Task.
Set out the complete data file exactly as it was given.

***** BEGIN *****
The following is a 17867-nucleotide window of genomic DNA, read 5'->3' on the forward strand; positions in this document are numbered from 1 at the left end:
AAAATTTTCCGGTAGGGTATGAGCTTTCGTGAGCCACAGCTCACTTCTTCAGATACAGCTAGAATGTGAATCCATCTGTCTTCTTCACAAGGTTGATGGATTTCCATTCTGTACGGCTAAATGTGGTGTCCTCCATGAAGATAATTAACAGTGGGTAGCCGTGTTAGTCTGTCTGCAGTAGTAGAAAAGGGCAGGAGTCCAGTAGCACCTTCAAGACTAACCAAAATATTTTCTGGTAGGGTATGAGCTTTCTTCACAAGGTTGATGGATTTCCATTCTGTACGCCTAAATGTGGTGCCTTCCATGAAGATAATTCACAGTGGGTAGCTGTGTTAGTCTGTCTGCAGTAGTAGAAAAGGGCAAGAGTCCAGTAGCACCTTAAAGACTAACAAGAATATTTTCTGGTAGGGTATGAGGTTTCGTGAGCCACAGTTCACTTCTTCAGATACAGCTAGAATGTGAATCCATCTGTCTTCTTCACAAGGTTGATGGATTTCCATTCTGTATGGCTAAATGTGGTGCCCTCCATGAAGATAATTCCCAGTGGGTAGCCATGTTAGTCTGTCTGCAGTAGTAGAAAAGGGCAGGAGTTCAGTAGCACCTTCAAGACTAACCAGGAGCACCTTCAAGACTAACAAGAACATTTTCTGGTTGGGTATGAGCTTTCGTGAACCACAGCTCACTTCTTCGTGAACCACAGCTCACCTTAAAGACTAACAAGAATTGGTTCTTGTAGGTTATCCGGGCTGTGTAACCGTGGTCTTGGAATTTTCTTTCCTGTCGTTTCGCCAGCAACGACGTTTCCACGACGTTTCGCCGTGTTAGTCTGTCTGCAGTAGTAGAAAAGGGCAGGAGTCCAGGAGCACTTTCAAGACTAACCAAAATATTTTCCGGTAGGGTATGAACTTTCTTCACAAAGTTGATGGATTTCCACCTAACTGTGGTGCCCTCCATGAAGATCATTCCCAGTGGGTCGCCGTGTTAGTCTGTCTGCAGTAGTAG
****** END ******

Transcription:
The following is a 17867-nucleotide window of genomic DNA, read 5'->3' on the forward strand; positions in this document are numbered from 1 at the left end:
AAAATTTTCCGGTAGGGTATGAGCTTTCGTGAGCCACAGCTCACTTCTTCAGATACAGCTAGAATGTGAATCCATCTGTCTTCTTCACAAGGTTGATGGATTTCCATTCTGTACGGCTAAATGTGGTGTCCTCCATGAAGATAATTAACAGTGGGTAGCCGTGTTAGTCTGTCTGCAGTAGTAGAAAAGGGCAGGAGTCCAGTAGCACCTTCAAGACTAACCAAAATATTTTCTGGTAGGGTATGAGCTTTCTTCACAAGGTTGATGGATTTCCATTCTGTACGCCTAAATGTGGTGCCTTCCATGAAGATAATTCACAGTGGGTAGCTGTGTTAGTCTGTCTGCAGTAGTAGAAAAGGGCAAGAGTCCAGTAGCACCTTAAAGACTAACAAGAATATTTTCTGGTAGGGTATGAGGTTTCGTGAGCCACAGTTCACTTCTTCAGATACAGCTAGAATGTGAATCCATCTGTCTTCTTCACAAGGTTGATGGATTTCCATTCTGTATGGCTAAATGTGGTGCCCTCCATGAAGATAATTCCCAGTGGGTAGCCATGTTAGTCTGTCTGCAGTAGTAGAAAAGGGCAGGAGTTCAGTAGCACCTTCAAGACTAACCAGGAGCACCTTCAAGACTAACAAGAACATTTTCTGGTTGGGTATGAGCTTTCGTGAACCACAGCTCACTTCTTCGTGAACCACAGCTCACCTTAAAGACTAACAAGAATTGGTTCTTGTAGGTTATCCGGGCTGTGTAACCGTGGTCTTGGAATTTTCTTTCCTGTCGTTTCGCCAGCAACGACGTTTCCACGACGTTTCGCCGTGTTAGTCTGTCTGCAGTAGTAGAAAAGGGCAGGAGTCCAGGAGCACTTTCAAGACTAACCAAAATATTTTCCGGTAGGGTATGAACTTTCTTCACAAAGTTGATGGATTTCCACCTAACTGTGGTGCCCTCCATGAAGATCATTCCCAGTGGGTCGCCGTGTTAGTCTGTCTGCAGTAGTAG